It’s not everyday that I hear evangelical Christians loudly proclaim their support for contraception during a Washington D.C. press conference, and urge other evangelicals to follow their lead. But that’s exactly what happened Oct. 15 at the National Press Club when The New Evangelical Partnership for the Common Good released its new report, “A Call to Christian Common Ground on Family Planning, and Maternal, and Children’s Health.”
Based in Tennessee, the New Evangelical Partnership (NEP) is an organization that espouses a Christian advocacy and public engagement that cares for the good of humanity by standing for human rights, Muslim-Christian dialogue and nuclear disarmament, among other issues. The organization views itself as an alternative to the culture-war evangelicalism that damaged the American church’s evangelism. Partnering with public health experts, the NEP wrote the new report to create discussion among evangelicals at home and abroad on the importance and significance of family planning. It lays out the argument that contraceptive use is linked to, and necessary for healthy families, maternal and child health and abortion reduction. For feminists and women’s rights advocates outside of the evangelical community, this is a well-known position. Promoting contraceptive use is also a good common ground where religious communities, feminists and women’s rights advocates can meet.
Dig deeper into the report’s framework, and there are some major stumbling blocks to creating more common ground, particularly in determining who should use contraceptives, the definition of family and the marginalization of abortion. It’s expected that as evangelical Christians, the NEP’s report acknowledges but doesn’t condone pre-marital sex, narrowly defines marriage between men and women and understands sex as “intrinsically procreative.” The report doesn’t include abortion in its definition of family planning. (In response to an audience member’s question on the topic during the press conference, a doctor on the panel unequivocally stated that contraception is not abortion. Thank you, doctor, for publicly setting the record straight!) As another selling point for wary evangelicals, the NEP links the use of contraceptives to preventing and decreasing abortion.
It’s clear that the NEP’s report defines and condones women’s contraceptive use within the confines of the heterosexual and married family. The language of “family planning” instead of “contraceptives” or “birth control” underlines its family-centric, procreative focus. I could go on about why limiting contraceptive support within heteronormativity and marriage is not good policy and healthcare. What’s troubling me more about this report is the marginalization and complete erasure of abortion as a necessary and legitimate part of women’s reproductive health care and maternal health. It’s understandable and acceptable that abortion for some religious people goes against their faith. You have your beliefs, I have mine. However, whether you condone it or not, abortion, like pre-marital sex, exists and is connected to the complicated reality of women’s lives within their families, relationships and communities. According to the Guttmacher Institute, 6 out of 10 women seeking abortions in the U.S. already have a child. They’re mothers and many describe themselves as religiously affiliated. Women have abortions for many different reasons, from finishing school to being unable to financially support another child, to rape, incest and to save her own life. Not discussing abortion because of the fear of further alienating evangelicals from supporting contraceptive use further stigmatizes abortion and hurts women’s access to a safe, legal and necessary medical procedure. Supporting women’s right to only prevent pregnancy (not during) is not giving women full control of their bodies and denies them autonomy as persons. It’s simply irresponsible and callous to ignore abortion when tens of thousands of women around the world die from unsafe, illegal abortions. Here in the U.S., women are finding that their right to a safe, legal abortion doesn’t mean much if they can’t access it because the closest clinic shut down, the cost is too high, the state’s mandatory waiting periods are too long or some GOP lawmaker wants to legislate transvaginal ultrasounds.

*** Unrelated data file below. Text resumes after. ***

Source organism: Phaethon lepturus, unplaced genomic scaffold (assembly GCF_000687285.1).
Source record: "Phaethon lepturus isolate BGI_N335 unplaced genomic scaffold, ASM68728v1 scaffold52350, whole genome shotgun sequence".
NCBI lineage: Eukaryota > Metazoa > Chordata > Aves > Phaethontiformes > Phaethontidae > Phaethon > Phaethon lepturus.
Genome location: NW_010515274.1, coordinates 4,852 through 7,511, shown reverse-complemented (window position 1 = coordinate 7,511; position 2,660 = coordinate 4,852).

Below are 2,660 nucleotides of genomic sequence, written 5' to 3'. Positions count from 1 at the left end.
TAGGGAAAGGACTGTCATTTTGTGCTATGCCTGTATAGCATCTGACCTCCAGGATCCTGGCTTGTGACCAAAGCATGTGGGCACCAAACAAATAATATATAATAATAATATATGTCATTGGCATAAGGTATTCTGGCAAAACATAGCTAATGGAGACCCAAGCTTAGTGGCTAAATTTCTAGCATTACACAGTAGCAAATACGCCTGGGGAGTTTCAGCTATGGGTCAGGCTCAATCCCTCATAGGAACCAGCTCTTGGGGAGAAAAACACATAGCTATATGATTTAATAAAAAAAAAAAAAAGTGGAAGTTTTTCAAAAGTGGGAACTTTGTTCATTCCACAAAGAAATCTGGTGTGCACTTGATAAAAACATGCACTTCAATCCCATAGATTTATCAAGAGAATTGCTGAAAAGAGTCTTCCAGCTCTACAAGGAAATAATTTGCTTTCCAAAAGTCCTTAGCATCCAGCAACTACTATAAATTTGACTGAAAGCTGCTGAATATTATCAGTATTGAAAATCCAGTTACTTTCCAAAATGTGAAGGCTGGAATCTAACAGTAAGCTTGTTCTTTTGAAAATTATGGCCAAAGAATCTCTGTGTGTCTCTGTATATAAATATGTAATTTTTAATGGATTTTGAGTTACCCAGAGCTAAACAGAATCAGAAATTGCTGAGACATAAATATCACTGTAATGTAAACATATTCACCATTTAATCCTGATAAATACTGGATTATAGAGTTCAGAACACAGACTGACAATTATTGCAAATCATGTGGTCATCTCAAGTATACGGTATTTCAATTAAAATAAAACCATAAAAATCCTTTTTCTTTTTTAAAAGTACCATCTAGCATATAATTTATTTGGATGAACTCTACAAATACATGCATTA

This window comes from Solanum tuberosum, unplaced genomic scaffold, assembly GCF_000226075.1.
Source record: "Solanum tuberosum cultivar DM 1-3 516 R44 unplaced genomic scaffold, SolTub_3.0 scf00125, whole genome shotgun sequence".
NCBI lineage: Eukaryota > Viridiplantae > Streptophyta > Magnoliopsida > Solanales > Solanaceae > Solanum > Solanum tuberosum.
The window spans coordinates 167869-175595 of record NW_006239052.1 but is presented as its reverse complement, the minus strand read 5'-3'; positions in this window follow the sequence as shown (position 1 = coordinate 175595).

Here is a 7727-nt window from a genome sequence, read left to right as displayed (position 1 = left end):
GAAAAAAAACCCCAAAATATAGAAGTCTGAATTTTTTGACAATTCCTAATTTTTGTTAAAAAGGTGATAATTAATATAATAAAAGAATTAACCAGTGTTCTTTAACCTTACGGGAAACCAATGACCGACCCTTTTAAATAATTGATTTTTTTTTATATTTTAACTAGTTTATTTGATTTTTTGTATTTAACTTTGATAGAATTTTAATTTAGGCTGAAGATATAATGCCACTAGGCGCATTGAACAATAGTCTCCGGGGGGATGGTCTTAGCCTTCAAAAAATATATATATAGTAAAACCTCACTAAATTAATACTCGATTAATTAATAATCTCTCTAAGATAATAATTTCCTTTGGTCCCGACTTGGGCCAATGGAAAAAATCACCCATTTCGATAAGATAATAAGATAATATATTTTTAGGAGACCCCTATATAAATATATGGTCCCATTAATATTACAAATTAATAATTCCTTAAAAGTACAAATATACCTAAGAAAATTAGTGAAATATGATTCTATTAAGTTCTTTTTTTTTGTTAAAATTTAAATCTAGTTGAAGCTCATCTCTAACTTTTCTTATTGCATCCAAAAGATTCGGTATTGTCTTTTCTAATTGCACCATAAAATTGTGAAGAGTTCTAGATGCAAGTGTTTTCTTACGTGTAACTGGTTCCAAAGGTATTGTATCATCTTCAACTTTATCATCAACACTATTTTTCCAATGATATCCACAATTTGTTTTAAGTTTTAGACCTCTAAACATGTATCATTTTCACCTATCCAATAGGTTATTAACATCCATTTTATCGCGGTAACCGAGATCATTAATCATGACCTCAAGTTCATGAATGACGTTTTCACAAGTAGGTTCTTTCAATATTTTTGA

Considering the consistent, virulent attacks on birth control in the past year – from Rush Limbaugh’s slut-shaming of Sandra Fluke to Catholic bishops opposition to healthcare plans covering contraceptives – it’s refreshing to see a religious community voice full-throated support for birth control. It reaffirms that some religious communities in the U.S. are willing to stand up for women’s rights. As feminists and women’s rights advocates, we should support them for taking a controversial stand in their communities. But it’s not enough. Advocating for contraceptive use is a basic, elementary position. Progressive-minded evangelicals must continue to push the envelope on women’s reproductive health, including abortion, no matter how difficult and painful it is within the evangelical community. Women’s lives depend on it. What’s also desperately needed and not discussed is evangelical support for comprehensive, scientific sex education in schools. Without education, women and men will not know how to use contraceptives, plan the size of their families and reduce the number of unintended pregnancies and abortions. Talking about one part of the picture (contraceptives) is not enough. It’s just a start in the right direction toward the common good of all women and men.